2. “… so dead as now that I’ve won it.” – This one. It’s the scary one, isn’t it? This phrase embodies the shocking divorce statistics we’ve all heard. This phrase would find a disturbing familiarity in the heart of many middle-aged men that are married. There is something, in this victory that we call marriage, that somehow deadens instead of enlivens. What is it? Why is it that some married couples display such beautiful growth? And other marriages carry the weight of such terrible burdens?
In the case of Robert Baratheon, the road to the throne was exhilarating. He was passionately pursuing justice. He got to slam his hammer into the chest of those who stood in his way. Dating can feel that way. You are excited and thrilled and ready for anything. There is an undeniable passion as you and this other person begin a dance with one another. So why should this taint and not sweeten our perspective on marriage? You fought for this. You pushed past bad dates and other people you weren’t meant to be with. You went through months or years of wondering “why it hadn’t worked out.” And when you met, you fought for each other. You fought through awkward first dates and late night phone calls, you fought through miscommunications and long distance. You really did fight for each other, don’t forget how sweet it is to finally have one another in fullness, to be one.
So what if things are going south? If the statistics in America are any indication, half of the people are looking to fend off future problems and the other half are already standing on the side of the road, wondering how they didn’t see the other car coming. You know, dead bodies, they smell a certain way. They don’t really move. Corpses can’t speak to you. There are certain signs that you don’t need a doctor to interpret when it comes to the dead and dying. If you find yourself more apathetic, or you get annoyed more easily, or your tongue is a little sharper. If you find yourself bored or tired or worn down. If you find the matters of marriage, like the matters of Robert’s kingdom, to be tedious and cumbersome… go to the doctors. Our pastor, Geoff Bradford, was very clear on our marriage retreat that seeking counsel is not only normal in the life of the Christian, but expected. You are broken people, in a broken world, surrounded by broken systems. It takes work. So go to the doctors. Seek the advice of Christian friends and pastors and community groups. Pray more. Have quiet times. God is more than willing to heal the brokenhearted and to bind their wounds.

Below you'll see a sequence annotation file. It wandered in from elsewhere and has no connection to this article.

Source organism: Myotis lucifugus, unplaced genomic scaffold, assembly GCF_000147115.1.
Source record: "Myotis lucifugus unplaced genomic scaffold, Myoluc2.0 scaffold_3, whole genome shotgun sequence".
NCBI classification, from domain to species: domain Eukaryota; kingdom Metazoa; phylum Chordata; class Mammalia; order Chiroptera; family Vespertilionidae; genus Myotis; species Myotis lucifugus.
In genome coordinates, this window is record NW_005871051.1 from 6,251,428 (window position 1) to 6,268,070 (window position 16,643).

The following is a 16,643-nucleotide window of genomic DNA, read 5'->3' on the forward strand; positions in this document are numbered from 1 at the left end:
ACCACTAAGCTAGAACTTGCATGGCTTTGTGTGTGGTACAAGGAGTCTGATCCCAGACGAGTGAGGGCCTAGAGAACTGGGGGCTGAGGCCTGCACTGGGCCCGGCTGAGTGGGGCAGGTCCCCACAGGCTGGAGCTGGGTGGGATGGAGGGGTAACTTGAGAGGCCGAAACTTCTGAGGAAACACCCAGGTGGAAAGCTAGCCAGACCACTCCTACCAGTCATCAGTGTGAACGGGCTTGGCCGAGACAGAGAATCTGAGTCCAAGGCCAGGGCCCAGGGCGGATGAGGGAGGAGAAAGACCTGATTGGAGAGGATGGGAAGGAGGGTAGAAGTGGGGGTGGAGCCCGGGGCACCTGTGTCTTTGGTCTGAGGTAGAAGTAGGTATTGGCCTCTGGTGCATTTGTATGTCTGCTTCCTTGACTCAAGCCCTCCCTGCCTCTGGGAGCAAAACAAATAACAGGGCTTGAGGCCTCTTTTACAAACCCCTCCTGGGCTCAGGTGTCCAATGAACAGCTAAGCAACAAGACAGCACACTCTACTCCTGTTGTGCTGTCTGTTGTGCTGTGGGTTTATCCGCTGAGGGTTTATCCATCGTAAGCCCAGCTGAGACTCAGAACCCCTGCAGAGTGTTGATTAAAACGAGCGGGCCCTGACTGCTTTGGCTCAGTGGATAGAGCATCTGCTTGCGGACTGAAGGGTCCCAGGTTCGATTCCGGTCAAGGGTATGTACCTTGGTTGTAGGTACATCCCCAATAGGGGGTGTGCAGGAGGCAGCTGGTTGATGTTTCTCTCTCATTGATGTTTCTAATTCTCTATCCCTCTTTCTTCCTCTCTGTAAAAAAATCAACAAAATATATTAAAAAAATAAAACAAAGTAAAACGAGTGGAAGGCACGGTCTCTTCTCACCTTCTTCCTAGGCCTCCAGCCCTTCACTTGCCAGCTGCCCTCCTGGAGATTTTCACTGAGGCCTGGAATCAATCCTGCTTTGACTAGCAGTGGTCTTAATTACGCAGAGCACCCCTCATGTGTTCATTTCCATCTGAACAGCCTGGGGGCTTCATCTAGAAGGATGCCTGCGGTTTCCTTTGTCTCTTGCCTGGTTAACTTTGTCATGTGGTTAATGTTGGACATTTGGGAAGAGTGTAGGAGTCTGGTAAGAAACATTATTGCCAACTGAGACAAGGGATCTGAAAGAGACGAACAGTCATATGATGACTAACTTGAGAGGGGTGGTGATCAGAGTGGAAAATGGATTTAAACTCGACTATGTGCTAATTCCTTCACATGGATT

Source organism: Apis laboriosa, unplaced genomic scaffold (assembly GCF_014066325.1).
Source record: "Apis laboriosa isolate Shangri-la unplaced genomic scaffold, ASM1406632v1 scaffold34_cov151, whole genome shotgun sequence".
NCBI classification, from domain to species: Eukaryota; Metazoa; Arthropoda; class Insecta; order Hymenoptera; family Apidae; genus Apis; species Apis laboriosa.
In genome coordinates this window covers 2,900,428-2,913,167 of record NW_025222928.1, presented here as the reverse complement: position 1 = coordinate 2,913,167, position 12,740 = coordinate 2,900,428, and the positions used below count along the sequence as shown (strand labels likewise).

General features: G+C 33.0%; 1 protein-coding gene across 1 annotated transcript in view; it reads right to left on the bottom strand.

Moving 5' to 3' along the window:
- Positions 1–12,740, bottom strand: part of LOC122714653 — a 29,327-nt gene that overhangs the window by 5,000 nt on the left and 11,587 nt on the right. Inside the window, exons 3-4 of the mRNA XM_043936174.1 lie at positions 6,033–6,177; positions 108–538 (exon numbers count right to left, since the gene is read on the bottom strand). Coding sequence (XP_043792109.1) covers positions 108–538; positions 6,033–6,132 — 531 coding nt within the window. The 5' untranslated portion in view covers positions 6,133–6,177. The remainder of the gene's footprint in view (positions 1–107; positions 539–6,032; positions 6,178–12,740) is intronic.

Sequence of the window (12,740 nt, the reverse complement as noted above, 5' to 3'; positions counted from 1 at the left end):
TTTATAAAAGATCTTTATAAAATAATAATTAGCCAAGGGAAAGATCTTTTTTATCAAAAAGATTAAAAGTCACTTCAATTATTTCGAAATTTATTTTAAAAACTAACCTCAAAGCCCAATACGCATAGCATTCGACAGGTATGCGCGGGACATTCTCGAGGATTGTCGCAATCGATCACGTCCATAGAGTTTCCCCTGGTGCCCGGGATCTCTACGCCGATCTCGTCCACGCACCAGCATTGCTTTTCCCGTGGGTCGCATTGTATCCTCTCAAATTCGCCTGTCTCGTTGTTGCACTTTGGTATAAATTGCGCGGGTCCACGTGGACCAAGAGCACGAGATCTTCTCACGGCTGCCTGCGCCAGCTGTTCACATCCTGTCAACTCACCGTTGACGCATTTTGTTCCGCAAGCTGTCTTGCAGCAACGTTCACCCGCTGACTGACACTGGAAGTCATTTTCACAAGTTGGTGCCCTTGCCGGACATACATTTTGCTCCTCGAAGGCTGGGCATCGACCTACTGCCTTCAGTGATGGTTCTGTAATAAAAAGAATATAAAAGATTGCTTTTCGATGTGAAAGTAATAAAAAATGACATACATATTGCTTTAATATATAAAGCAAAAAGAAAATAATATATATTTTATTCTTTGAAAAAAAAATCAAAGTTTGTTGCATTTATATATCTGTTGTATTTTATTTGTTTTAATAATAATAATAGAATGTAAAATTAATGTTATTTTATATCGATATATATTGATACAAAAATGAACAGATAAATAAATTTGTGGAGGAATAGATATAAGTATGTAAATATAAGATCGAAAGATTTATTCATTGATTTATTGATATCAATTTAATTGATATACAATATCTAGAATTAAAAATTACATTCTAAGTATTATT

The last thing I’d want people to think about is what throne your preparing yourself for. What do you consider the throne in relationships? Seriously, what’s your goal? I’ve had plenty of friends who believe they’re still holding to the “I want to eventually meet my wife and I want to pursue her as a Christian man should”…. but all of their actions reflect a very different throne, a very different goal. Even though Robert wasn’t the best example, a part of winning the throne means becoming a King. When you fight to be that person, there are duties and responsibilities that come with it. The biggest mistake you could make is to believe, even for a second, that those duties and responsibilities will be anything but life-giving.
I am Katie Reintgen’s husband. Our journey, our story, is only just heating up. I would be an utter fool to consider our adventure anything more than just starting. God promises that she has been put in my life to make me holy. What an honor. To have someone that He hand-picked. To have someone that he knew would suit me. To be loved enough by the great God of the universe that he had my interests in mind. I swear to you, I was never so alive as when Christ transformed and adopted me into his family, and never more at home as now that I’ve been united with Katie in a marriage that will serve him.